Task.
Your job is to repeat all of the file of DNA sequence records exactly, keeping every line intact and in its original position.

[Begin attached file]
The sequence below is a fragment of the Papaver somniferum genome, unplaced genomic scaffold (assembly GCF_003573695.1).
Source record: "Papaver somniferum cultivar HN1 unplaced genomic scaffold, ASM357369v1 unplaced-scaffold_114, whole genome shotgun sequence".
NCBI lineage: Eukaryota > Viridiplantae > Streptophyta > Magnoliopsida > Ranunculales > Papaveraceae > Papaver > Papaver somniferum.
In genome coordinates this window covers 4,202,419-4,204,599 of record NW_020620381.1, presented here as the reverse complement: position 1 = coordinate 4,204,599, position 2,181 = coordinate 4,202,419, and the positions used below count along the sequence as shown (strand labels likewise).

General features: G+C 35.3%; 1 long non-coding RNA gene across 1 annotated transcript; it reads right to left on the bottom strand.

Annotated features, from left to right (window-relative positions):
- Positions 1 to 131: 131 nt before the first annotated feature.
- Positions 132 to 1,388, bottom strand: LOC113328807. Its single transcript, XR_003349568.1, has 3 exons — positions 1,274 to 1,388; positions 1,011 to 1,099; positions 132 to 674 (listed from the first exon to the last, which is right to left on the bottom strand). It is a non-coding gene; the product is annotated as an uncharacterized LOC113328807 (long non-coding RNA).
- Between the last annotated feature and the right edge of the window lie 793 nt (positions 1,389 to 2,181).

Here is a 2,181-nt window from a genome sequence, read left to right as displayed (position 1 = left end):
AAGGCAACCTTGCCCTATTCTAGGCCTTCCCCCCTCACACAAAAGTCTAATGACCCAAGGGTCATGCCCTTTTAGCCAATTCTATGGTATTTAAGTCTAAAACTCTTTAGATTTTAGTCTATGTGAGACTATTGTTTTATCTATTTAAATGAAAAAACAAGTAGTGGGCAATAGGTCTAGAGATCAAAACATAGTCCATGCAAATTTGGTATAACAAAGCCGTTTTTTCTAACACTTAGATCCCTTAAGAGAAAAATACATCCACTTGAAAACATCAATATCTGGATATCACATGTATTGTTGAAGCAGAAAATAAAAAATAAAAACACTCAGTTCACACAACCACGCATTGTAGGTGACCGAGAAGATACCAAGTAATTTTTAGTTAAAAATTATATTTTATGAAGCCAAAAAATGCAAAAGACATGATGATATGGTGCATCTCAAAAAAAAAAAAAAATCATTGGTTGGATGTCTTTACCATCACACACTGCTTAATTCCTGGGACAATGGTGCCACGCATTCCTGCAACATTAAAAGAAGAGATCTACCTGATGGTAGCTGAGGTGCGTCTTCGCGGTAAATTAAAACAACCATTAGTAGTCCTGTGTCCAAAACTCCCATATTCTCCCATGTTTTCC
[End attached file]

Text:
The sequence below is a fragment of the Papaver somniferum genome, unplaced genomic scaffold (assembly GCF_003573695.1).
Source record: "Papaver somniferum cultivar HN1 unplaced genomic scaffold, ASM357369v1 unplaced-scaffold_114, whole genome shotgun sequence".
NCBI lineage: Eukaryota > Viridiplantae > Streptophyta > Magnoliopsida > Ranunculales > Papaveraceae > Papaver > Papaver somniferum.
In genome coordinates this window covers 4,202,419-4,204,599 of record NW_020620381.1, presented here as the reverse complement: position 1 = coordinate 4,204,599, position 2,181 = coordinate 4,202,419, and the positions used below count along the sequence as shown (strand labels likewise).

General features: G+C 35.3%; 1 long non-coding RNA gene across 1 annotated transcript; it reads right to left on the bottom strand.

Annotated features, from left to right (window-relative positions):
- Positions 1 to 131: 131 nt before the first annotated feature.
- Positions 132 to 1,388, bottom strand: LOC113328807. Its single transcript, XR_003349568.1, has 3 exons — positions 1,274 to 1,388; positions 1,011 to 1,099; positions 132 to 674 (listed from the first exon to the last, which is right to left on the bottom strand). It is a non-coding gene; the product is annotated as an uncharacterized LOC113328807 (long non-coding RNA).
- Between the last annotated feature and the right edge of the window lie 793 nt (positions 1,389 to 2,181).

Here is a 2,181-nt window from a genome sequence, read left to right as displayed (position 1 = left end):
AAGGCAACCTTGCCCTATTCTAGGCCTTCCCCCCTCACACAAAAGTCTAATGACCCAAGGGTCATGCCCTTTTAGCCAATTCTATGGTATTTAAGTCTAAAACTCTTTAGATTTTAGTCTATGTGAGACTATTGTTTTATCTATTTAAATGAAAAAACAAGTAGTGGGCAATAGGTCTAGAGATCAAAACATAGTCCATGCAAATTTGGTATAACAAAGCCGTTTTTTCTAACACTTAGATCCCTTAAGAGAAAAATACATCCACTTGAAAACATCAATATCTGGATATCACATGTATTGTTGAAGCAGAAAATAAAAAATAAAAACACTCAGTTCACACAACCACGCATTGTAGGTGACCGAGAAGATACCAAGTAATTTTTAGTTAAAAATTATATTTTATGAAGCCAAAAAATGCAAAAGACATGATGATATGGTGCATCTCAAAAAAAAAAAAAAATCATTGGTTGGATGTCTTTACCATCACACACTGCTTAATTCCTGGGACAATGGTGCCACGCATTCCTGCAACATTAAAAGAAGAGATCTACCTGATGGTAGCTGAGGTGCGTCTTCGCGGTAAATTAAAACAACCATTAGTAGTCCTGTGTCCAAAACTCCCATATTCTCCCATGTTTTCC